Targets of Aurora suit against Latin Kings seek dismissal
By Dan Campana For the Beacon-News May 9, 2013 1:46PM
Updated: June 11, 2013 6:29AM
GENEVA — Generally citing constitutional violations, almost three dozen suspected members of the Latin Kings street gang want a lawsuit against them dismissed, according to attorneys and court records.
On Thursday, Kane County Judge Joseph Grady scheduled a June hearing on the dismissal requests already, or soon to be, filed by five defense attorneys representing the men named in the 2012 lawsuit brought by the city of Aurora. The lawsuit seeks injunctions to prohibit a wide-range of conduct by a total of 35 men identified as gang members by police, according to the suit.
Defense attorneys previously asked a judge to require the city, represented by Special State’s Attorney Ross Bartollotta, to spell out in greater detail how the men were tied to the gang and what types of criminal activity they were involved in over the years. In an amended complaint filed last month, Bartollotta includes 35 pages of police affidavits explaining how the men either acknowledged gang affiliation or were linked to the gang through police investigations. Bartollotta also offers 89 crimes — ranging from murders to drugs to burglaries — committed between 1987 and 2011 by the named defendants, documents show.
The city’s lawsuit is based on the Illinois Streetgang Terrorism Omnibus Prevent Act, which allows for civil restrictions and penalties against gang members. The suit seeks financial restitution for damages, while also requesting an injunction to bar the men from gang-related activities, such as gathering with other gang members, displaying gang signs or violating curfew. The most specific restriction would prohibit the men from being present within an area bounded by Rural, New York, Ohio and Lincoln streets if they don’t live, work or have family residing there, court records state.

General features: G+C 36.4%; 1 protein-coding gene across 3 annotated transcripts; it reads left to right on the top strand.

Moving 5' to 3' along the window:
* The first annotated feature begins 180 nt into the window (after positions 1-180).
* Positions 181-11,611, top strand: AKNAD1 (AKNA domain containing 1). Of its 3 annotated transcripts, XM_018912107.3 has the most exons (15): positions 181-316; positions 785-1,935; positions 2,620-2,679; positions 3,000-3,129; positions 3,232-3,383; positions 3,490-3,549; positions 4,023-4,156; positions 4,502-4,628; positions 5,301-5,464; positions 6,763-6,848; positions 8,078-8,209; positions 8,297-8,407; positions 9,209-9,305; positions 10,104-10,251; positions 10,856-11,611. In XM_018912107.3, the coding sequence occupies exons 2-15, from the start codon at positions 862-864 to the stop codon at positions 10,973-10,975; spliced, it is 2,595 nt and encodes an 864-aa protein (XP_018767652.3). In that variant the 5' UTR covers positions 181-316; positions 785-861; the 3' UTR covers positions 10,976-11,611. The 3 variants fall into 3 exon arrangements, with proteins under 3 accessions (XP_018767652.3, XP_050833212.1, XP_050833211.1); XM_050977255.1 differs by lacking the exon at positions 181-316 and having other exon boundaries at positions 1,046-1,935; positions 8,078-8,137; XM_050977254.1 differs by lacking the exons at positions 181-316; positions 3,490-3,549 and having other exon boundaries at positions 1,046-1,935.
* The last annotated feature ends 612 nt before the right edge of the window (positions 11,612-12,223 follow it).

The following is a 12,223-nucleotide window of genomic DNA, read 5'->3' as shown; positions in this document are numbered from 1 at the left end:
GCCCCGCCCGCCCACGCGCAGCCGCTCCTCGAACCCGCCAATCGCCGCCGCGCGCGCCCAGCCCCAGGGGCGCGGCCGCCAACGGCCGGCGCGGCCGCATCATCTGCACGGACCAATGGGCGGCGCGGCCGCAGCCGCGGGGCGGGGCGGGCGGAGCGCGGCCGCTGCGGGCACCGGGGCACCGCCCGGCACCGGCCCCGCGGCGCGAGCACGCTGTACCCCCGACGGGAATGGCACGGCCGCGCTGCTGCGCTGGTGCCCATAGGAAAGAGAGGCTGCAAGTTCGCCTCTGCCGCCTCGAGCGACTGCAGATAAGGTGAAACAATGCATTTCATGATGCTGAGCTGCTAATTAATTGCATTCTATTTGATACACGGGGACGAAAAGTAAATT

With an active injunction, the named defendants could be charged criminally if simply seen with another defendant or engaging in any other barred activity.
Attorney Liam Dixon, who represents several of the men, claims in his dismissal motion that the injunction violates several constitutional rights.
“The (city) is seeking to punish these defendants on the basis of their status as gang members ... it is not the conduct,” Dixon stated.
Bartollota told Grady that “a lot of the (dismissal) issues raise constitutionality (questions).”
Of the 35 defendants, five, according to court records, have not responded to the suit personally or through an attorney, leading to default judgements against them. Bartollota said he will return to court next week to formalize the parameters of the injunctions against those men.